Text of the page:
Inflatable Kayaks and Packrafts are often confused for one another. Our team of gear experts have broken down the similarities and differences between inflatable kayaks and packrafts and can help you decide which vessel is right for you.
Inflatable kayaks are often treated as mini-rafts. They are great additions for multi-day trips and easy cruises – allowing for a variety of paddlers to hop in and out of them with ease.
Packrafts are great on expedition trips where there is the potential (or actuality) of hiking and floating. These are the perfect use-case scenarios for packrafts thanks to their light weight, plus gear hauling capabilities.
Inflatable kayaks are significantly heavier than packrafts. For example, an AIRE Lynx IK weighs about 33 pounds compared to Kokopelli's packrafts, which on average weigh between 6 and 19 pounds.
AIRE Lynx - 33lbs
Kokopelli Nirvana - 9lbs
Kokopelli offers two materials that impact the overall packraft weight:
- Thermoplastic Polyurethane (TPU) - Packrafts made from TPU are extremely light and can pack down small.
- PVC - A heavier plastic that most paddlers are familiar with; most rafts are constructed using PVC.
Kokopelli TPU Packraft
Kokopelli PVC Packraft
Kokopelli's packrafts are smaller when inflated, and pack down much smaller, than a traditional inflatable kayak.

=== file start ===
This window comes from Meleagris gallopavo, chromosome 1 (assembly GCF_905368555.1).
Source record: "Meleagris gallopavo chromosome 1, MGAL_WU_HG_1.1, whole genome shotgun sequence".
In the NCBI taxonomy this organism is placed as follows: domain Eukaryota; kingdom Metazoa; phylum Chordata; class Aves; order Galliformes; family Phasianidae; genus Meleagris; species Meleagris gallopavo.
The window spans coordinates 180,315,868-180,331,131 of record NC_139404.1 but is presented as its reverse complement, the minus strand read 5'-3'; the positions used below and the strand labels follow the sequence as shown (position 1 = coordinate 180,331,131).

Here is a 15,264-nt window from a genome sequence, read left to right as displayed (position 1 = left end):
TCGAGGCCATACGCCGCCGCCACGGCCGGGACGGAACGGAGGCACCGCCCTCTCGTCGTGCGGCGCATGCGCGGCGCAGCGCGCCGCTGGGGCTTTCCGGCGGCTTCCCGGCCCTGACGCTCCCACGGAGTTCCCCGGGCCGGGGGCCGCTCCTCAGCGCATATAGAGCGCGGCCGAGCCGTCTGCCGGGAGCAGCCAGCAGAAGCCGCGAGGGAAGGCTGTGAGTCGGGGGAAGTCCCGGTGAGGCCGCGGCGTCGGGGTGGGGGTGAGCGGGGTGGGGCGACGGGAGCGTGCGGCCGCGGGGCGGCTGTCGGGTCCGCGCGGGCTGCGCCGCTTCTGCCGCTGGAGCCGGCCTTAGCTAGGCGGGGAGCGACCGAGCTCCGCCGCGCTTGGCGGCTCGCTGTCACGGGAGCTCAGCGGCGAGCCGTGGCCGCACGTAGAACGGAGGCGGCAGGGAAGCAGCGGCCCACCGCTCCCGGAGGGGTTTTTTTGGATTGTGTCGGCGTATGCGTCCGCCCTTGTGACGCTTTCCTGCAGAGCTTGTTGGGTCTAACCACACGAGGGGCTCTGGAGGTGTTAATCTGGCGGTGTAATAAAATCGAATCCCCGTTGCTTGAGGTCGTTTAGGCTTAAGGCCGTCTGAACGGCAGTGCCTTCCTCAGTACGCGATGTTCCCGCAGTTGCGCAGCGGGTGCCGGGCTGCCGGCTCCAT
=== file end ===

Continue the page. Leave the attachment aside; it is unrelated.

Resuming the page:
The Kokopelli Nirvana packraft can pack down to a size just slightly larger than a Nalgene bottle, which is exceptional.
Inflated Nirvana Packraft
Deflated Nirvana Packraft
Inflatable kayaks are larger than packrafts, and therefore do not pack down as small as packrafts.
Inflatable kayaks are heavier than packrafts – not only because they are larger, but because they are constructed with PVC, which is an ultra-durable material.
AIRE's IKs, constructed with PVC, are known for being high-quality, ultra-tough boats that can hold up to any abuse thrown their way. Because they are constructed with the same material, Kokopelli's PVC Packrafts are just as durable as other PVC inflatables.
PVC Inflatable Kayaks
Kokopelli's TPU packrafts are less durable and abrasion-resistant compared to inflatables made out of PVC or Hypalon.
On the whole, you could argue that inflatable kayaks are more durable than packrafts, unless you're purchasing a Kokopelli PVC packraft. The benefit of a PVC packraft over a PVC inflatable kayak is that you are getting just about the same durability in a much smaller package.
If you are considering a long hike in to your paddle, we recommend choosing a packraft over an inflatable kayak. The TPU packrafts from Kokopelli are ultra-portable and make the most sense for those looking for more wild, off-grid adventures.